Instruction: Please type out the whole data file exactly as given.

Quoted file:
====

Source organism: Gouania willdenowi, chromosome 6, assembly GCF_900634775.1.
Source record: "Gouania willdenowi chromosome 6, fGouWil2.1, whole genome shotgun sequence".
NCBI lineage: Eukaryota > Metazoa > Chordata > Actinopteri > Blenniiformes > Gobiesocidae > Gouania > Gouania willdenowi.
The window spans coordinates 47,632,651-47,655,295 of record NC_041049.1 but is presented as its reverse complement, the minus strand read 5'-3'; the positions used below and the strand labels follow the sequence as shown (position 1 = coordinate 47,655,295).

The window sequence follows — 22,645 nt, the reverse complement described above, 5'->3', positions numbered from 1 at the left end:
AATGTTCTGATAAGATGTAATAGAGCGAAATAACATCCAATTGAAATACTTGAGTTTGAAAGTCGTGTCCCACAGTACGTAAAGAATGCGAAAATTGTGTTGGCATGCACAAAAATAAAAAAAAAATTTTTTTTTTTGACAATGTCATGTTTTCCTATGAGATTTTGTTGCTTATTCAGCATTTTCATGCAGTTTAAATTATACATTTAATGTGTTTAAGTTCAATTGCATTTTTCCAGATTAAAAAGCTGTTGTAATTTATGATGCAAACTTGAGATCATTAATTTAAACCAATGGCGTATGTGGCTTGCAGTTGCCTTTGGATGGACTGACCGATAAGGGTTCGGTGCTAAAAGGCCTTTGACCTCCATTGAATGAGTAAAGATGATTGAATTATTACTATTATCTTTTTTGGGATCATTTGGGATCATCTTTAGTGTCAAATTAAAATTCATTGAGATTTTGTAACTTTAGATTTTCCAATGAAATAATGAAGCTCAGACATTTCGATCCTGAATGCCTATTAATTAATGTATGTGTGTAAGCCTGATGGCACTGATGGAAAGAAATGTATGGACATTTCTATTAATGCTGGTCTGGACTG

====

Source organism: Gouania willdenowi, chromosome 6, assembly GCF_900634775.1.
Source record: "Gouania willdenowi chromosome 6, fGouWil2.1, whole genome shotgun sequence".
NCBI lineage: Eukaryota > Metazoa > Chordata > Actinopteri > Blenniiformes > Gobiesocidae > Gouania > Gouania willdenowi.
The window spans coordinates 47,632,651-47,655,295 of record NC_041049.1 but is presented as its reverse complement, the minus strand read 5'-3'; the positions used below and the strand labels follow the sequence as shown (position 1 = coordinate 47,655,295).

The window sequence follows — 22,645 nt, the reverse complement described above, 5'->3', positions numbered from 1 at the left end:
AATGTTCTGATAAGATGTAATAGAGCGAAATAACATCCAATTGAAATACTTGAGTTTGAAAGTCGTGTCCCACAGTACGTAAAGAATGCGAAAATTGTGTTGGCATGCACAAAAATAAAAAAAAAATTTTTTTTTTTGACAATGTCATGTTTTCCTATGAGATTTTGTTGCTTATTCAGCATTTTCATGCAGTTTAAATTATACATTTAATGTGTTTAAGTTCAATTGCATTTTTCCAGATTAAAAAGCTGTTGTAATTTATGATGCAAACTTGAGATCATTAATTTAAACCAATGGCGTATGTGGCTTGCAGTTGCCTTTGGATGGACTGACCGATAAGGGTTCGGTGCTAAAAGGCCTTTGACCTCCATTGAATGAGTAAAGATGATTGAATTATTACTATTATCTTTTTTGGGATCATTTGGGATCATCTTTAGTGTCAAATTAAAATTCATTGAGATTTTGTAACTTTAGATTTTCCAATGAAATAATGAAGCTCAGACATTTCGATCCTGAATGCCTATTAATTAATGTATGTGTGTAAGCCTGATGGCACTGATGGAAAGAAATGTATGGACATTTCTATTAATGCTGGTCTGGACTG